Regulation of epaxial myogenesis and Myf5 expression by Shh signaling, Gli activation, and BMP antagonism
Current investigations of muscle development in vertebrate embryos are providing exciting insights into regulatory mechanisms that control the formation of anatomically defined groups of muscles, as well as fundamental knowledge of the transcriptional and signaling mechanisms that control specification of stem cell lineages. Progress in the field of skeletal myogenesis has been greatly stimulated by studies of muscle differentiation in tissue culture models, leading to the discovery of the myogenic regulatory factors (MRFs), a family of conserved bHLH transcription factors with the remarkable ability to convert non-muscle cells into muscle. Myf5 is the first of the MRFs expressed in the embryo, controlling the specification of myogenic cell lineages in the developing vertebrate embryo. A complex interplay of developmental signaling molecules have been demonstrated to control Myf5 activation in the embryo. Chief among these is Shh, a secreted protein that regulates target genes through the Gli family of transcription factors. Previous genetic studies have shown that Shh is required for Myf5 expression in the specification of epaxial muscle progenitors of the dorsal somite. Despite the studies linking Shh and epaxial myogenesis, the mechanism for epaxial Myf5 regulation by Shh remains largely unresolved. To better understand these issues we set out to investigate the transcriptional regulation of Myf5 in the epaxial progenitors of the dorsal somite. Using transgenic studies, we identified a 650bp Epaxial Somite (ES) transcription enhancer that controls the epaxial expression of the muscle regulatory gene, Myf5. Subsequent genetic and transgenic analysis have demonstrated that the Myf5 epaxial enhancer is a direct target of Shh signaling through a Gli binding site essential for enhancer activity. We have gone on to demonstrate that Gli2 and GO are redundantly required for the activation of the ES enhancer and the initiation of epaxial Myf5 expression. Finally, the BMP antagonist Noggin is required in epaxial muscle progenitors for the Shh-induced activation of Myf5. Future studies of the derivation of the embryonic musculature can be expected to lay the groundwork for an understanding of adult myogenesis and the eventual development of cell based therapies for the treatment of muscle disease and damage in humans.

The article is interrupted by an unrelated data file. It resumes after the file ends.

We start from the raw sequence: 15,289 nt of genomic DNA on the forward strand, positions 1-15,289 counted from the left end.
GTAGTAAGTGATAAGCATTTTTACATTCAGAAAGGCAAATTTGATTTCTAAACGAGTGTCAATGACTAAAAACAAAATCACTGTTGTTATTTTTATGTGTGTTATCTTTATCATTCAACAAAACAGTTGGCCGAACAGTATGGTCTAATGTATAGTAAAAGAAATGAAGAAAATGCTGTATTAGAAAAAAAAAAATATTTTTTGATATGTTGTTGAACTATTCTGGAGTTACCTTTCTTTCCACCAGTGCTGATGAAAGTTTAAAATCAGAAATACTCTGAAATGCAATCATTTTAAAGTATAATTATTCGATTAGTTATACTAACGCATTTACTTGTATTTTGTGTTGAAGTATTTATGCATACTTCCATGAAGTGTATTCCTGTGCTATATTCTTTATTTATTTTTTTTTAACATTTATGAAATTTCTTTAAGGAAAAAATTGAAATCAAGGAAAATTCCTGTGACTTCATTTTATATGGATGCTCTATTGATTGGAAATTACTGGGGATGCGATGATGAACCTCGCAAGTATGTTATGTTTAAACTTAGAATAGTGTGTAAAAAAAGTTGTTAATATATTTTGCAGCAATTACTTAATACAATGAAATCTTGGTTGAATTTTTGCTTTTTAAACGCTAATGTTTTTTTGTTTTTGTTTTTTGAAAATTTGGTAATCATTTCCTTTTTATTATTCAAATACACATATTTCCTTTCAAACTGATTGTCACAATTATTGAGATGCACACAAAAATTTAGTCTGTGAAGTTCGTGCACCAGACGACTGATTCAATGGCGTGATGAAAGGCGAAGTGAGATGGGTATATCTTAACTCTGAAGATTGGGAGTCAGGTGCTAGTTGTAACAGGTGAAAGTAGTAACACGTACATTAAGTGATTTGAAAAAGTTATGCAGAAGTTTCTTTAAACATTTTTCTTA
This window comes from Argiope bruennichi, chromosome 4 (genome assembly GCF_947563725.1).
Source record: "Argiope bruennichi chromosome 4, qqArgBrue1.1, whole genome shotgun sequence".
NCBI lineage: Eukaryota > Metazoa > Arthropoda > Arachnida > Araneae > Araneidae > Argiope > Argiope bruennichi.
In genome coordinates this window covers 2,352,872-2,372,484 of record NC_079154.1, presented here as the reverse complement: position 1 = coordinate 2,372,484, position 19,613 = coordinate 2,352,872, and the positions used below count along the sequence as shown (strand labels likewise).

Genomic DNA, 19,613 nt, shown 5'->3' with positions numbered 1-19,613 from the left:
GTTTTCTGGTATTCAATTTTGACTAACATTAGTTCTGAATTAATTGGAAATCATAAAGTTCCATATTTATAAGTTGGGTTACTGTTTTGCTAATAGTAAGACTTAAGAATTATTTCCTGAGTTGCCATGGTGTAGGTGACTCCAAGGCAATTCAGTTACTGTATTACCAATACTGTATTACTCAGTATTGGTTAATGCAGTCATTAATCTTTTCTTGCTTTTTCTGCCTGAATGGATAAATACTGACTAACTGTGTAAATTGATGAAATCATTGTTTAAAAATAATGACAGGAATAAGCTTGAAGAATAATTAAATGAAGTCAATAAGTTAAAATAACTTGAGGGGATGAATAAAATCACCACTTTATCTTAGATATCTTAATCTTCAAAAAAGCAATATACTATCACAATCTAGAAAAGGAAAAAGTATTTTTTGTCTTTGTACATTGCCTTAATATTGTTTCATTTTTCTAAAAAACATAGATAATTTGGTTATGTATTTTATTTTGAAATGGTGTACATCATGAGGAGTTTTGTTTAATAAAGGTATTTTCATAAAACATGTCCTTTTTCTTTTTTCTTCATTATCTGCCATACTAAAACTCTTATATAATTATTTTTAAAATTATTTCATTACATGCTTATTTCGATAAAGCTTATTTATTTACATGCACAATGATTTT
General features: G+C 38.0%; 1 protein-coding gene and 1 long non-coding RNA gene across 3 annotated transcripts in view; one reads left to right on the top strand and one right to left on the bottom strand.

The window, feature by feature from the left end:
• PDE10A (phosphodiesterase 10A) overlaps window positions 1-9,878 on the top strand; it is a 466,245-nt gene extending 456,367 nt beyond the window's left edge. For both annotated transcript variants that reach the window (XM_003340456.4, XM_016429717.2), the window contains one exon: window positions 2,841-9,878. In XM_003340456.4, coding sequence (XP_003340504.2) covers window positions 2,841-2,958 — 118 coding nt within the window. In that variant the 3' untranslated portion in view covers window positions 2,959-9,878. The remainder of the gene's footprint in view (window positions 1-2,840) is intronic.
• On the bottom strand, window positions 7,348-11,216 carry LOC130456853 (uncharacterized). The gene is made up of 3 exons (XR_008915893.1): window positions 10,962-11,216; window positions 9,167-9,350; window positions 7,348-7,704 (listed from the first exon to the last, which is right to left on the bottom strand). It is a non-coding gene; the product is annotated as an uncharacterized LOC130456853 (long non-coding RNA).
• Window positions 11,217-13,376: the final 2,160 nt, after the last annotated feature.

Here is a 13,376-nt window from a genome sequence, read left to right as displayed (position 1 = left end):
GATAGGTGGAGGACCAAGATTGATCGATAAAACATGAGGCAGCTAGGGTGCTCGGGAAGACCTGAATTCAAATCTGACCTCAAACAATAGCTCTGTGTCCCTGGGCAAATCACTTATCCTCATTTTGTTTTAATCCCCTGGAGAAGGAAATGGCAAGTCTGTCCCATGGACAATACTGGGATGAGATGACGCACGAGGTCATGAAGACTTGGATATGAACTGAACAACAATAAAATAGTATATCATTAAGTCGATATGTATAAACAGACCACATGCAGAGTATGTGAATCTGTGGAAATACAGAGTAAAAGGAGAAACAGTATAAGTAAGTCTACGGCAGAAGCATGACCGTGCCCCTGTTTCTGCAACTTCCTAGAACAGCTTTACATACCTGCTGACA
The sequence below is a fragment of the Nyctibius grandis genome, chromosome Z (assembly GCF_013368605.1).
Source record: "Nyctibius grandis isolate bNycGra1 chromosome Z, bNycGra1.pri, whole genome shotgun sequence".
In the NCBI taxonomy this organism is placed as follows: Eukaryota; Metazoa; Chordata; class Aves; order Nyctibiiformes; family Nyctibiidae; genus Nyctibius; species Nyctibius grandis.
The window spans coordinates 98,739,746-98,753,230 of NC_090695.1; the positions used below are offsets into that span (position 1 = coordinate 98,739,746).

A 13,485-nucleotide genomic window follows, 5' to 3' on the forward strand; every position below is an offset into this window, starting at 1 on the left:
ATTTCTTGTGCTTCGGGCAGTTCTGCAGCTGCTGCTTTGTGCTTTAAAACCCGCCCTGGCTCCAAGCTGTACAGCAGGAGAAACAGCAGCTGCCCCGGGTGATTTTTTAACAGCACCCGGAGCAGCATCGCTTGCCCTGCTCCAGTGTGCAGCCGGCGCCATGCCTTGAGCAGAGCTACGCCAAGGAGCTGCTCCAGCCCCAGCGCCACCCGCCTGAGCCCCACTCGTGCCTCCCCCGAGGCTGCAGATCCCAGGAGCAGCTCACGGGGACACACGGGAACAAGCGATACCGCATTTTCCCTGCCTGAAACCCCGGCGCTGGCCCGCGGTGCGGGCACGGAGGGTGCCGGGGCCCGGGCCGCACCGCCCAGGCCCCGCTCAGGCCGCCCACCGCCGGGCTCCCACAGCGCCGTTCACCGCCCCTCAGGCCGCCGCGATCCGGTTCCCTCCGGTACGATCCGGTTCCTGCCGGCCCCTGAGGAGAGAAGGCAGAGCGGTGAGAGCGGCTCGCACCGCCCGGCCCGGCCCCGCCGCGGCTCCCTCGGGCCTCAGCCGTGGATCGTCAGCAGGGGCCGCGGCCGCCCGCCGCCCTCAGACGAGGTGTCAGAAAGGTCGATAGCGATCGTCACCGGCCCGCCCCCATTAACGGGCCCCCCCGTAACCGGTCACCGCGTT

Gustafsson, Marcus, "Regulation of epaxial myogenesis and Myf5 expression by Shh signaling, Gli activation, and BMP antagonism" (2006). Dissertations available from ProQuest. AAI3225465.